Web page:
Pacific Northwest LNG president Michael Culbert says changes to the company's terminal plan for Lelu Island haven't been explained to the community yet.

NDP objects to conditions for Petronas LNG

Long-term restriction on taxes and gas royalties could tie the hands of future governments, NDP leader John Horgan says

Premier Christy Clark and officials of B.C.’s largest liquefied natural gas project are moving ahead with legal restrictions that the NDP says may tie the hands of future governments to change tax and royalty revenue from the industry.

Petronas-led Pacific Northwest LNG and the B.C. government signed agreements Wednesday to ship LNG from the port of Prince Rupert to Asia. They include rules for a long-term royalty agreement that Clark said provides the stability and certainty the company needs to make a $36 billion investment.

Legislation yet to be passed would put limits on increases to B.C.’s carbon tax, LNG income tax and natural gas tax credits available to investors.

NDP leader John Horgan said the agreements appear to give the investors what they need, but lack job guarantees and assurances that if the natural gas price improves, B.C. taxpayers will receive an adequate share of the resources they own.

“My biggest concern is that we’re tying the hands of future governments because a desperate government made commitments that they over-promised on and now they want to get a deal at any cost,” Horgan said.

Pacific Northwest LNG president Michael Culbert said he is pleased that the province has agreed to legislate a project development agreement, if Petronas and its investment partners agree to the terms later this year.

Pacific Northwest LNG hit a roadblock in recent weeks with a vote by the Lax Kw’alaams First Nation to reject the port site at Lelu Island, despite revenue sharing totalling more than $1 billion over 40 years of LNG shipments.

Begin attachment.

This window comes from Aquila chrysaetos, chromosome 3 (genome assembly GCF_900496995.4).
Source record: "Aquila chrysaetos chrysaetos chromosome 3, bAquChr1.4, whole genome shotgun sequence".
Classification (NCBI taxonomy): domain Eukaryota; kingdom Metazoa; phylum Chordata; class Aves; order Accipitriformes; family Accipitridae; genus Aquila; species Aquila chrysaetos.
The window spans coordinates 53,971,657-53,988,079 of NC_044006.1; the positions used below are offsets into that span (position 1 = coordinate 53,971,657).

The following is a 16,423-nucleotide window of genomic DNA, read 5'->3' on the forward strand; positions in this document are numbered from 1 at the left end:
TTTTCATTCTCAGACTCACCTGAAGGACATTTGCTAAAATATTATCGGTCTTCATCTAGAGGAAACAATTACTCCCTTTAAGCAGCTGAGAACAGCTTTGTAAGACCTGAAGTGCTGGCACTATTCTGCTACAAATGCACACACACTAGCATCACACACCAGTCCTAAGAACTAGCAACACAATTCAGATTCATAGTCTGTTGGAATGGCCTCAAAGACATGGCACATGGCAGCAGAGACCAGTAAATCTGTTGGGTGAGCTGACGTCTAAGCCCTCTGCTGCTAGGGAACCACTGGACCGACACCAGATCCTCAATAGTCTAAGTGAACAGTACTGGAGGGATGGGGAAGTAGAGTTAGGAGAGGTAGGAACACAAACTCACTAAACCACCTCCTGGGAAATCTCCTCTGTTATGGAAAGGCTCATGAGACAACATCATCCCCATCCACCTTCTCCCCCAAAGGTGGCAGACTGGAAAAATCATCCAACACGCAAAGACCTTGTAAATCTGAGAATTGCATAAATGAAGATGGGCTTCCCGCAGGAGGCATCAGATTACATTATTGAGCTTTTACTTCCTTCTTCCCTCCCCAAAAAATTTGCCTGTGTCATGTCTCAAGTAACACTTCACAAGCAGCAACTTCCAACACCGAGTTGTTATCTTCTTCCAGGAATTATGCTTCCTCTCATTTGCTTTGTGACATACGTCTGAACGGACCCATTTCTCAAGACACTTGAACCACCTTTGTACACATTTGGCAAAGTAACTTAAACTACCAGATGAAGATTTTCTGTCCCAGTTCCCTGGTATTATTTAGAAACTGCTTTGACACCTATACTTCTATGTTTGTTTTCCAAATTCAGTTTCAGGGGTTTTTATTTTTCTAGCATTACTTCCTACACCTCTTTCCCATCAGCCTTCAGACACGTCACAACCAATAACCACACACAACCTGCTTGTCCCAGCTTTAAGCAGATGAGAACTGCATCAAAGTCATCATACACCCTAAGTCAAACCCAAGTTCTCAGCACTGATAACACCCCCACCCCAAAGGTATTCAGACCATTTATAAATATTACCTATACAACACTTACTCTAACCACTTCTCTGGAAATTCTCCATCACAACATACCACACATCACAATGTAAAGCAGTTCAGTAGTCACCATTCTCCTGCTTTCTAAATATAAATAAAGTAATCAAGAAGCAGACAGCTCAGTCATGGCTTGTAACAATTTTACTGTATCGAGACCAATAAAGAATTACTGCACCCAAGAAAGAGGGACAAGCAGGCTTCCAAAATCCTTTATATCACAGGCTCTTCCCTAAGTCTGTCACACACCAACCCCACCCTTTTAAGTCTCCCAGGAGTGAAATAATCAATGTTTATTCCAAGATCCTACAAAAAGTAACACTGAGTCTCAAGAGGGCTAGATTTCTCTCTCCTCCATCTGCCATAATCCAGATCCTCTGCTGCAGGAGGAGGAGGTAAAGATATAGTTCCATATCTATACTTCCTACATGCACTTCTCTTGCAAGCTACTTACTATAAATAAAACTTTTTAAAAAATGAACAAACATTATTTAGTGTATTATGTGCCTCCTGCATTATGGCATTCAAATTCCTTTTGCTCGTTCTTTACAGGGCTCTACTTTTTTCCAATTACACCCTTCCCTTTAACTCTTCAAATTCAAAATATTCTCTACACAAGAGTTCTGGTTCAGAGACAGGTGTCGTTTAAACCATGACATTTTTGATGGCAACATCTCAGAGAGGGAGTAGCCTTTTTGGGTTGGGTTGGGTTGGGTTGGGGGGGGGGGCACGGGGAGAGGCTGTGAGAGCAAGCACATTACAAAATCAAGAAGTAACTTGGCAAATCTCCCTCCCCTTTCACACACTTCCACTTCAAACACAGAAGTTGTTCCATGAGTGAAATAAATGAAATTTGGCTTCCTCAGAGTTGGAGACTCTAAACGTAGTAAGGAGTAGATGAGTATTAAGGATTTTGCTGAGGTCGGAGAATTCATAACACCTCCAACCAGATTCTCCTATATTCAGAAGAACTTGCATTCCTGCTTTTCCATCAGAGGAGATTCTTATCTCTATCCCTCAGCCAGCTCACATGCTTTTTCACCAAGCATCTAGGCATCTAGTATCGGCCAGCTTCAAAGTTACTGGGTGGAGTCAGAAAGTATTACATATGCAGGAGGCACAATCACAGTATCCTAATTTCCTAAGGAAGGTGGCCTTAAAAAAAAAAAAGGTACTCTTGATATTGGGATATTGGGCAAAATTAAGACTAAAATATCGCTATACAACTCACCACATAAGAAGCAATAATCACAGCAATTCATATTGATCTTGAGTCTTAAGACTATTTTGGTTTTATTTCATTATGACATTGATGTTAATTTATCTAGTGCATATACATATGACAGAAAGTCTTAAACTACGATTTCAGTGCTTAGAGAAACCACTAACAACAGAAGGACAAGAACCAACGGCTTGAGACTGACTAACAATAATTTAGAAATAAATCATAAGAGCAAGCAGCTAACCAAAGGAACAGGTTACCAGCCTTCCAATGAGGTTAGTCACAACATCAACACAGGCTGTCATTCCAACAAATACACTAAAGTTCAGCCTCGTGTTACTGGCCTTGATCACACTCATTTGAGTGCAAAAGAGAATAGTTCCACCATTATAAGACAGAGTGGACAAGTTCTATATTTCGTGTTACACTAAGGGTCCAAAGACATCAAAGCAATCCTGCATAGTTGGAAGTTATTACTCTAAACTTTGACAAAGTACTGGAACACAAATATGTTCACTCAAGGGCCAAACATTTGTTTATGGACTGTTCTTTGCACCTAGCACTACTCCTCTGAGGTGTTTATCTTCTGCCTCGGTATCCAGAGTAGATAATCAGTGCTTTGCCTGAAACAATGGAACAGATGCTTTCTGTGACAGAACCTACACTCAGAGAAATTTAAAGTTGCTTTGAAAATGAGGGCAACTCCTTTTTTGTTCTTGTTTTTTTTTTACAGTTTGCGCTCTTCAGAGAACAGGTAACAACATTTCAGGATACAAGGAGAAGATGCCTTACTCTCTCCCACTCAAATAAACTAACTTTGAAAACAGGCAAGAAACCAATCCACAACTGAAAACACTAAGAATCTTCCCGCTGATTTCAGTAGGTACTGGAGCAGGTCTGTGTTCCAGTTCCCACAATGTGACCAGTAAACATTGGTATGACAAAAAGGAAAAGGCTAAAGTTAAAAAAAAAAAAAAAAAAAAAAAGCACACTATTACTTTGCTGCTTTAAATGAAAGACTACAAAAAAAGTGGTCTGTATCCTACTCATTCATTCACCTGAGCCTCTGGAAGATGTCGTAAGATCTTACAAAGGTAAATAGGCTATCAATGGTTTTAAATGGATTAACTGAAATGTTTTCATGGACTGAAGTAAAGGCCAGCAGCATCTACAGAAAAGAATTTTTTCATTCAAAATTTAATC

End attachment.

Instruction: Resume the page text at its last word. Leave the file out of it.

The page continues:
Culbert said answers to the community’s questions about changes to the project to protect Flora Bank, a shallow bed used by young salmon, were presented to the Canadian Environment Assessment Agency the day before Lax Kw’alaams members began voting.

Clark said there have been agreements reached with 14 of 19 aboriginal communities along the pipeline route, and she is confident that differences can be worked out with the rest, including the Lax Kw’alaams.

 

Get local stories you won't find anywhere else right to your inbox.
Sign up here

Just Posted

Welcome to grilling season: Saanich firefighter talks barbecue safety tips

Grills should be cleaned, serviced prior to use, firefighter says

Cycling scavenger hunt comes to Tweed City

Cyclists scour Oak Bay for clues in Bike to Work Week event

Colwood woman launches Adopt a Grad

Facebook page aims to support students during pandemic

Police warn of rental scams after Saanich resident nearly falls victim to one

Always see the home, meet the landlord in person before sending money, police say

Construction at Clover Point pump station causes wastewater spill

Residents advised to stay out of water near Clover Point

11 new COVID-19 cases in B.C. as top doc urges caution amid ‘encouraging’ low rates

Dr. Bonnie Henry also announced that two care home outbreaks would be declared over

Dr. Bonnie Henry announces official ban on overnight kids’ camps this summer

New ban comes after talking with other provincial health officials across the country, Henry says

Senior man in hospital after unprovoked wolf attack near Prince Rupert

Conservation officers are on site looking for the wolf

VIDEO: NASA astronauts blast off into space on SpaceX rocket

Marks NASA’s first human spaceflight launched from U.S. soil in nearly a decade

‘I knew what he wanted’: Kootenay man spends hours in tree as black bear patrols below

Francis Levasseur is no stranger to the outdoors, but a recent run-in with a bear caused quite a scare

PHOTOS: U.S. cities brace for increasing unrest over police killing of George Floyd

Minnesota Gov. Tim Walz has fully mobilized the state’s National Guard

$200,000 Maybach impounded after ‘L’ driver caught excessively speeding in Vancouver

Meanwhile, the supervisor sat in the passenger seat, police said

Yukon ready to lift COVID travel restrictions with B.C. in July: premier

Premier Sandy Silver says the territory’s health-care system can cope with the virus.

‘It is dire:’ Study finds B.C. logging continues on critical caribou habitat

The federal Species At Risk Act requires provinces to identify critical habitat for caribou herds

Most Read